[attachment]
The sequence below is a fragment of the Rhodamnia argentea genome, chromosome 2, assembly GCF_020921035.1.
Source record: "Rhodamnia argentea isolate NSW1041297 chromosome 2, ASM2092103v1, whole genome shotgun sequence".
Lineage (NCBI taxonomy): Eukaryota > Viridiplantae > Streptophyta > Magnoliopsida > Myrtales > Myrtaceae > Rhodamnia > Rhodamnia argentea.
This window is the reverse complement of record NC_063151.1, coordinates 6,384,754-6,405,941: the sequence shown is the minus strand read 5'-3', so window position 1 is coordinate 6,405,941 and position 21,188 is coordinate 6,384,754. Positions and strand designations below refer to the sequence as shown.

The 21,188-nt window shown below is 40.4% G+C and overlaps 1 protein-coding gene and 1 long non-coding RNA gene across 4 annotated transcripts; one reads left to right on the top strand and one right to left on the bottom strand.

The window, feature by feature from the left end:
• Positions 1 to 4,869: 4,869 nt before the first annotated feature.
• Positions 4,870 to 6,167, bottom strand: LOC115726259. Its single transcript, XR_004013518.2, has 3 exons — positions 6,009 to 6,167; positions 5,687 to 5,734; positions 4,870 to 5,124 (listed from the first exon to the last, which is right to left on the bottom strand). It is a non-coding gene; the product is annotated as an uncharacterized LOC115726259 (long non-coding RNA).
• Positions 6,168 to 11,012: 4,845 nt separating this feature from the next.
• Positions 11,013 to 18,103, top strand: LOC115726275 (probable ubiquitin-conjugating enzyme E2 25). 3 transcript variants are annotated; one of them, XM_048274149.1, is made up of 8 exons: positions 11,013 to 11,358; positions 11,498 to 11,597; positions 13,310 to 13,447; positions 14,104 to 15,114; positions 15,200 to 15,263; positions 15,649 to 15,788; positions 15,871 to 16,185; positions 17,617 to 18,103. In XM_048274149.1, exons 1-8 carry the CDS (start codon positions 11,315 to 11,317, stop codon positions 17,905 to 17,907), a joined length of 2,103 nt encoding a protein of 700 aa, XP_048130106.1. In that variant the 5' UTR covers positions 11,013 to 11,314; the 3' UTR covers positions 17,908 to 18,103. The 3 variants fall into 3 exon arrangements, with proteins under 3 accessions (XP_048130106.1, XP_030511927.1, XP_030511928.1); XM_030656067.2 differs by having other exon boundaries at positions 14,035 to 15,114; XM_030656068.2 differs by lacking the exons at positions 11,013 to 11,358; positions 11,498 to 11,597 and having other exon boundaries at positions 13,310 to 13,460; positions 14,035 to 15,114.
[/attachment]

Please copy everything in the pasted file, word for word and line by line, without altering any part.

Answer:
The sequence below is a fragment of the Rhodamnia argentea genome, chromosome 2, assembly GCF_020921035.1.
Source record: "Rhodamnia argentea isolate NSW1041297 chromosome 2, ASM2092103v1, whole genome shotgun sequence".
Lineage (NCBI taxonomy): Eukaryota > Viridiplantae > Streptophyta > Magnoliopsida > Myrtales > Myrtaceae > Rhodamnia > Rhodamnia argentea.
This window is the reverse complement of record NC_063151.1, coordinates 6,384,754-6,405,941: the sequence shown is the minus strand read 5'-3', so window position 1 is coordinate 6,405,941 and position 21,188 is coordinate 6,384,754. Positions and strand designations below refer to the sequence as shown.

The 21,188-nt window shown below is 40.4% G+C and overlaps 1 protein-coding gene and 1 long non-coding RNA gene across 4 annotated transcripts; one reads left to right on the top strand and one right to left on the bottom strand.

The window, feature by feature from the left end:
• Positions 1 to 4,869: 4,869 nt before the first annotated feature.
• Positions 4,870 to 6,167, bottom strand: LOC115726259. Its single transcript, XR_004013518.2, has 3 exons — positions 6,009 to 6,167; positions 5,687 to 5,734; positions 4,870 to 5,124 (listed from the first exon to the last, which is right to left on the bottom strand). It is a non-coding gene; the product is annotated as an uncharacterized LOC115726259 (long non-coding RNA).
• Positions 6,168 to 11,012: 4,845 nt separating this feature from the next.
• Positions 11,013 to 18,103, top strand: LOC115726275 (probable ubiquitin-conjugating enzyme E2 25). 3 transcript variants are annotated; one of them, XM_048274149.1, is made up of 8 exons: positions 11,013 to 11,358; positions 11,498 to 11,597; positions 13,310 to 13,447; positions 14,104 to 15,114; positions 15,200 to 15,263; positions 15,649 to 15,788; positions 15,871 to 16,185; positions 17,617 to 18,103. In XM_048274149.1, exons 1-8 carry the CDS (start codon positions 11,315 to 11,317, stop codon positions 17,905 to 17,907), a joined length of 2,103 nt encoding a protein of 700 aa, XP_048130106.1. In that variant the 5' UTR covers positions 11,013 to 11,314; the 3' UTR covers positions 17,908 to 18,103. The 3 variants fall into 3 exon arrangements, with proteins under 3 accessions (XP_048130106.1, XP_030511927.1, XP_030511928.1); XM_030656067.2 differs by having other exon boundaries at positions 14,035 to 15,114; XM_030656068.2 differs by lacking the exons at positions 11,013 to 11,358; positions 11,498 to 11,597 and having other exon boundaries at positions 13,310 to 13,460; positions 14,035 to 15,114.